Our Worst Bosses And What We Learned From Them
Just like fun workmates can make boring jobs so much more enjoyable, a bad boss can make a perfectly decent job feel like hell. And bad bosses seem to be pretty prevalent, with most of us able to rattle off a tale or two. From inappropriate comments to incompetence, from bullying to gas-lighting, bad bosses run the gamut.
But we can learn a lot from these dodgy managers – and if we ever rise to the top of the workplace ladder ourselves, you can bet we won’t be repeating their mistakes. Here are a few lessons we picked up along the way.
#1 Rise above the negativity
Straight out of uni, I worked as a receptionist in a fancy corporate office for a bit under a year. My boss would come to be known as ‘the evil dragon lady with no soul’. She would never say ‘hi’ to me in the morning. She literally ignored my presence, unless she was ordering me to go buy her an “extra hot, extra strong latte” from a specific cafe halfway across the city. She was terrifying and I don’t think she had the physical ability to smile. I suspect she was subhuman.
But she taught me (indirectly) that you shouldn’t let negative people get into your head.
#2 A good title doesn’t make you a good person
My first job was as a Subway sandwich artist — an illustrious title for a task that involved me folding meat at various angles while a perpetually sweaty dude in his mid-30s lurched around bragging about how many pre-mixed Jim Beams he downed the previous weekend. It was a fine job that I liked. Good work, free cookies. But this guy, my first manager, was a constant burden.
He smirked as he talked down to after-school casuals, and basked in the blinding light cast off his pristine, lime green 2006 Holden ute parked (purposefully) outside the shop window each afternoon. One day he cracked a gag to the lads a little too loudly about me “knowing my place in the kitchen” as I washed the mounting stacks of sauce bottles and bread racks. I sat with it. Scrubbing hard. I did a better job than he ever had, dropped my wet gloves in front of him, looked him purposefully in the eye and left.
I got a new job two months later where people treated me better, knowing that Good Titles don’t always make you a good person. I probably should have said something to him at the time, but even then I knew anyone who feels they have to put down a 17-year-old girl working her first job to feel good about themselves isn’t worth much time.
#3 The meaning of business casual
If you’ve ever seen The Office (US), you’ll know that one of the worst kinds of bosses is the ‘Michael Scott’ (Steve Carell’s character) type: overly familiar, desperately awkward and unfailingly incompetent.
That was my boss, in my first office job straight out of university. A dank office building in the depressing backstreets of West Melbourne; and covered in a cloud of cigarette smoke from the crusty old ad sales executive sneaking durries out the front of the building, in the back stairwell, out the windows of their offices… everywhere.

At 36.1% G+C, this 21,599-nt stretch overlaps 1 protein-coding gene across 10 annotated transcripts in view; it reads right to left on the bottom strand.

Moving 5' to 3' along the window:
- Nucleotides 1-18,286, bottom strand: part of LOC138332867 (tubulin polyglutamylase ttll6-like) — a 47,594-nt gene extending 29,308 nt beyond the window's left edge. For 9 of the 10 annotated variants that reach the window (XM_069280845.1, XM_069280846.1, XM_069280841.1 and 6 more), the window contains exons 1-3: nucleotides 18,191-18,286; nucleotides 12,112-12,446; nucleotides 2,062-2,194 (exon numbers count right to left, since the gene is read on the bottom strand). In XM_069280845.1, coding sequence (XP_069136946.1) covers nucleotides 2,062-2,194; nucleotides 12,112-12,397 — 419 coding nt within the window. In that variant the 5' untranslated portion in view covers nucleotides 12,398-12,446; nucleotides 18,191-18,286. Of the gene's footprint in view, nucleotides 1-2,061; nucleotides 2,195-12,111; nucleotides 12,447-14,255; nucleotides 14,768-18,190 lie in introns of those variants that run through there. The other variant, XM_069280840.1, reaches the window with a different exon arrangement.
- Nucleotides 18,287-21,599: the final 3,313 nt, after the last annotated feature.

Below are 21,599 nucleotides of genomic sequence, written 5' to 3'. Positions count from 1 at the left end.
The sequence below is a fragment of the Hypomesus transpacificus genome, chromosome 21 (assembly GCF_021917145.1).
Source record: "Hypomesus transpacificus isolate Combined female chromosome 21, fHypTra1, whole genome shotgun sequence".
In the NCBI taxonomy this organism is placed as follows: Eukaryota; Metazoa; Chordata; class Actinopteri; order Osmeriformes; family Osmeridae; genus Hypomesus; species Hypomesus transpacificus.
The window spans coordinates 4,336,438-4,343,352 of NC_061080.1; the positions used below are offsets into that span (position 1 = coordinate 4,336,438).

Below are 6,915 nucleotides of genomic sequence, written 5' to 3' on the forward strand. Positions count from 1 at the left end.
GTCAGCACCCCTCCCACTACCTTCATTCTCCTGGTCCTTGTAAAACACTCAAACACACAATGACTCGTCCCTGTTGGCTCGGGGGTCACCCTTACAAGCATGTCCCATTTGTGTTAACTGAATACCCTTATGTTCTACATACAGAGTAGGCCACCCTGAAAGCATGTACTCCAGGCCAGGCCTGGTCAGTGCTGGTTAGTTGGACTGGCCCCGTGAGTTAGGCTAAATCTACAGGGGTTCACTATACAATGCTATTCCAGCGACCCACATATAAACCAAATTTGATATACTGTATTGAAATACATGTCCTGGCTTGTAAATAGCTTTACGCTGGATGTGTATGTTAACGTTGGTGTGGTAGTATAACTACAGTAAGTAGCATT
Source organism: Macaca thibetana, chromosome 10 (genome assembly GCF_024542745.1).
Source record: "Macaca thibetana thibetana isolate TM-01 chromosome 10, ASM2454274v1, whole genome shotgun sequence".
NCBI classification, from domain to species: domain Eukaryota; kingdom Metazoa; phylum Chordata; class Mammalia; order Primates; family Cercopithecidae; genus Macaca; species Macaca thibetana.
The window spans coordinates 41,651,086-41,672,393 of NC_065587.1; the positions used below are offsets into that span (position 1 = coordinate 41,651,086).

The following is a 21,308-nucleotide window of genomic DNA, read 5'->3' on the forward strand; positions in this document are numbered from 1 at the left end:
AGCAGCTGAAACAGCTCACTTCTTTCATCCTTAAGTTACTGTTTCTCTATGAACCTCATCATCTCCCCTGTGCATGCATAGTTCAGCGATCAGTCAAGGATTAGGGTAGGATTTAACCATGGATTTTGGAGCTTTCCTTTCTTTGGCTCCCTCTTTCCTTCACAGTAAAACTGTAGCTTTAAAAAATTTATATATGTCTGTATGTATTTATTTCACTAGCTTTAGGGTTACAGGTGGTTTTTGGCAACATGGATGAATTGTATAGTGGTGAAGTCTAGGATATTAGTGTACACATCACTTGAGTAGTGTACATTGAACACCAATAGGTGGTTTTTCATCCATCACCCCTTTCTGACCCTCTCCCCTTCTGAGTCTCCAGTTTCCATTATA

And the boss, a ‘Michael Scott’ if ever I’d met him. He called unnecessary meetings to “brainstorm productivity”; he stopped work to relay an inappropriate joke or unfunny anecdote. He refused to give any women in the office raises, but would flaunt the purchase of his brand-new Maserati sports car.
And he was unnaturally obsessed with everything I wore: “Look, everyone, Matilda’s wearing those pink boots!” “Ah, the green skirt girl is back! Look, everyone, it’s the green skirt girl!”
I’ll never forget the 13 months I spent in that office with Australia’s Michael Scott. At least we once spent an hour and a half brainstorming what we thought “business casual” should mean. (That’s useful, right?)
#4 The importance of sticking up for yourself
When I had freshly turned 18, I was studying full time, was unemployed and was quickly burning though my savings. I bulk applied for a bunch of different bars via email and scored an interview, met the boss (she was lovely) and secured a job at a bar in town.
When I started, I began to hear horror stories about how she often scolded employees to the point of tears, would tear people to shreds over the smallest circumstances and micromanage the hell out of people. I didn’t really believe any of it, and thought that people were just overreacting – after all she had always been really lovely towards me.
Oh boy, was I wrong.
Her two-facedness was unlike anything I’ve ever seen. I caught her out one time saying some really horrible things about me when she didn’t know I was clocking off in the small room beside her office. She was unfair with hours, wages and unfortunately had me wrapped around her finger for several months – I was desperate for a job and developed some serious anxiety from working in such a toxic environment.
The worst thing that she ever did was when a close family member of mine was really unwell and in hospital, doctors said that it was more than likely he wouldn’t be around much longer and we were encouraged to come visit. I asked for time off (I was a casual staff-member, I might add), explained my circumstances and was flatly refused. There were people available to cover my shift, but for whatever reason she said no.
A few of my work mates rallied around me and declared if I wasn’t allowed to go home for a few days they would quit, so I ended up getting the time off, which was a really lovely gesture on their end.
I could honestly go on and on, but I think you get the gist.
What I learned from having such a horrible boss was that it’s never OK to compromise your mental health for work. If a situation is toxic, sometimes there is no shame in quitting!
I also learned the importance in sticking up for yourself when you feel as though your rights are being compromised. Talk to someone if you feel you are being screwed over!